Making Campus Living More Catholic

Back when I went to the Catholic University of America, Conaty Hall was the all-women’s dorm — therefore known as “The Virgin Vault.” Now, it will be more like the campus.

Going into his second year as president, CUA’s John Garvey is moving to make it a single-sex-dormed campus.

He writes:

I know it’s countercultural. More than 90% of college housing is now co-ed. But Christopher Kaczor at Loyola Marymount points to a surprising number of studies showing that students in co-ed dorms (41.5%) report weekly binge drinking more than twice as often as students in single-sex housing (17.6%). Similarly, students in co-ed housing are more likely (55.7%) than students in single-sex dorms (36.8%) to have had a sexual partner in the last year—and more than twice as likely to have had three or more.

The point about sex is no surprise. The point about drinking is. I would have thought that young women would have a civilizing influence on young men. Yet the causal arrow seems to run the other way. Young women are trying to keep up—and young men are encouraging them (maybe because it facilitates hooking up).

He should be congratulated and imitated. These things matter.



  • Whitney

    Let’s take it one step further. I seem to remember single-sex Catholic colleges being quite popular (and known for their educational prowess) a few decades ago. What has happened to them? It becomes much more difficult to “hook up” when there is no gender mixing on campus – and in a true Catholic college, homosexual behavior would not be an issue. Plus, you can severely limit the number of student cars on campus, making it much more difficult to go into town to find someone for premarital sex. Keep the students on campus without access to the opposite gender, and you’ll keep the students focused and Catholic.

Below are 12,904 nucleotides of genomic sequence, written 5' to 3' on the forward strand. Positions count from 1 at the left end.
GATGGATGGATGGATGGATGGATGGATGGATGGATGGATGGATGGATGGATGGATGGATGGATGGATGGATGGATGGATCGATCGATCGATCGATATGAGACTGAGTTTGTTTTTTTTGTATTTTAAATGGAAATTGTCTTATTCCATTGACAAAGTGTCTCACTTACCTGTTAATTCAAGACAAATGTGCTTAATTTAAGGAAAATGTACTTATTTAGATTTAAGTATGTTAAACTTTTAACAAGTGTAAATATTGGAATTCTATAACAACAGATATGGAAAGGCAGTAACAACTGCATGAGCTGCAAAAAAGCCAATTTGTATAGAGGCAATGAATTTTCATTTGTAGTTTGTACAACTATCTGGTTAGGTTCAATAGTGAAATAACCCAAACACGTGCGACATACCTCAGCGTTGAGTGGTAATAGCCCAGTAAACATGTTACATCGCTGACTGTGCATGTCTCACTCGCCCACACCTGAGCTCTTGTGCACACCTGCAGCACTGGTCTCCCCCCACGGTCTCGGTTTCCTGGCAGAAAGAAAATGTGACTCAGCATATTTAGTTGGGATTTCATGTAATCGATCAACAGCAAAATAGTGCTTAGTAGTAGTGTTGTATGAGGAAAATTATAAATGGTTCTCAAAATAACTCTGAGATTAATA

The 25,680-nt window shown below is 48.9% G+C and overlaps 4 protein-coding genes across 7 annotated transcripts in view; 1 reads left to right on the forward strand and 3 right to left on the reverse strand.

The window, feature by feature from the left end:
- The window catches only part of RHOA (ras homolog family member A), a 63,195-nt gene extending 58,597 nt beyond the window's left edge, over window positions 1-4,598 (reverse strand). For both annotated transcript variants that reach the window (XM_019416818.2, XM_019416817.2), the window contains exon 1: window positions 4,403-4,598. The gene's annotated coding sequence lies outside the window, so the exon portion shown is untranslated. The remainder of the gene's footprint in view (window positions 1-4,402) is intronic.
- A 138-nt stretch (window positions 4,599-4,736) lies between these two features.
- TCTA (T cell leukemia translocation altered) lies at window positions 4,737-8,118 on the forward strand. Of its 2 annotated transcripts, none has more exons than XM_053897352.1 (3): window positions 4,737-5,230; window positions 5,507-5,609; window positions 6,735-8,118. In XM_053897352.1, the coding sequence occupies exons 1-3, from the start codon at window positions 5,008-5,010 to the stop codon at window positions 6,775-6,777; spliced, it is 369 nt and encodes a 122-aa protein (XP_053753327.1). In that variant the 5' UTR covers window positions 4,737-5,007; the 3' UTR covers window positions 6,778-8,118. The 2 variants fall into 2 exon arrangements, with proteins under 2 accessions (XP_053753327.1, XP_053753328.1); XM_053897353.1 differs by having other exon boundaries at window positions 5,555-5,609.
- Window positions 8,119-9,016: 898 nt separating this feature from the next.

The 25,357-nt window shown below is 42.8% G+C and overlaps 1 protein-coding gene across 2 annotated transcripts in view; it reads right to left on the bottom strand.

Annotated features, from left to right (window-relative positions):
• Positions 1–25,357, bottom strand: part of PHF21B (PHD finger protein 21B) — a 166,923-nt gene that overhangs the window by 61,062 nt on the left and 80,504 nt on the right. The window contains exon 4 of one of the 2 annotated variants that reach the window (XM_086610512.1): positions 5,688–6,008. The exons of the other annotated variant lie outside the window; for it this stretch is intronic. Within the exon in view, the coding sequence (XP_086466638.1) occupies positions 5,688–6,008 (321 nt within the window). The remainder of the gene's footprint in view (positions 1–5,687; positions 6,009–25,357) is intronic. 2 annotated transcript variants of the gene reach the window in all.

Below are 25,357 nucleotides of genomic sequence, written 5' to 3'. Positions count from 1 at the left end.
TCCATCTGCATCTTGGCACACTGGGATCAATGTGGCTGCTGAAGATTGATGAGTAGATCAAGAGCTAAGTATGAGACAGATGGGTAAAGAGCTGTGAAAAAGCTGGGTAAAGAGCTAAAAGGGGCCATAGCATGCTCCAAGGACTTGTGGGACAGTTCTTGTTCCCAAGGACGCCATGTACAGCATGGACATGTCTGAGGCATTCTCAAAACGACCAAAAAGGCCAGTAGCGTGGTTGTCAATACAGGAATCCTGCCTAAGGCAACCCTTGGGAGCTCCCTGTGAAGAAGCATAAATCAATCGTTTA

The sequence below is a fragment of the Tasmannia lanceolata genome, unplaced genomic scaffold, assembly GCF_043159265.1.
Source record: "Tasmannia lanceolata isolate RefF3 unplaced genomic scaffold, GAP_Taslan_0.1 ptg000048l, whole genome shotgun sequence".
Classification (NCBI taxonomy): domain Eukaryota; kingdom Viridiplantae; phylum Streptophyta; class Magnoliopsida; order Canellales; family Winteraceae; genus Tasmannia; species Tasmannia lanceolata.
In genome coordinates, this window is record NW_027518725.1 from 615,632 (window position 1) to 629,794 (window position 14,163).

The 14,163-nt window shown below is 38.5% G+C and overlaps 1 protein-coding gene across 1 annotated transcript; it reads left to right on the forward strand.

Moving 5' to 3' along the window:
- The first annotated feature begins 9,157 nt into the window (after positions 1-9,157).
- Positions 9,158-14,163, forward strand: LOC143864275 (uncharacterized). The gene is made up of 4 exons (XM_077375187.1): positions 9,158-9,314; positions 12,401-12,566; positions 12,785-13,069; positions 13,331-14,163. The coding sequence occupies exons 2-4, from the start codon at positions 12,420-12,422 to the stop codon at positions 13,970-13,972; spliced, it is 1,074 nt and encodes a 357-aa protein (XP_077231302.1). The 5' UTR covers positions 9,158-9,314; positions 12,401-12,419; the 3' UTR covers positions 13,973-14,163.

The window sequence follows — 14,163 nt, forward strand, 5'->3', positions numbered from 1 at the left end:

• Greg Smith

      Hi Whitney ~ So, they enter college at 18 and graduate at 22 having had no opportunity as adults to develop social skills in relating to the opposite gender? That doesn’t sound like a very good way to develop young Catholics who will make sound marriages and found healthy families. ~ Pax ~ Greg

    • Francis

      Better yet, Whitney, why not just do online schooling to get a degree? They can simply be locked in their rooms at home with mom and dad to supervise their every move. Parents can buy software to prevent them from researching anything too provocative on their computers, as well. Or, if college is getting in the way of their Catholic faith, they could just skip it altogether.

    • Kevin J

      Pius XI condemned co-education in his encyclical Divini Illius Magistri as “founded upon naturalism and the denial of original sin; but by all, upon a deplorable confusion of ideas that mistakes a leveling promiscuity and equality, for the legitimate association of the sexes.”

      I think he had mid-adolescents rather than college kids most in mind. I would have rolled my eyes at this ten years ago, but that was before political demands for gender confusion became even more intense.



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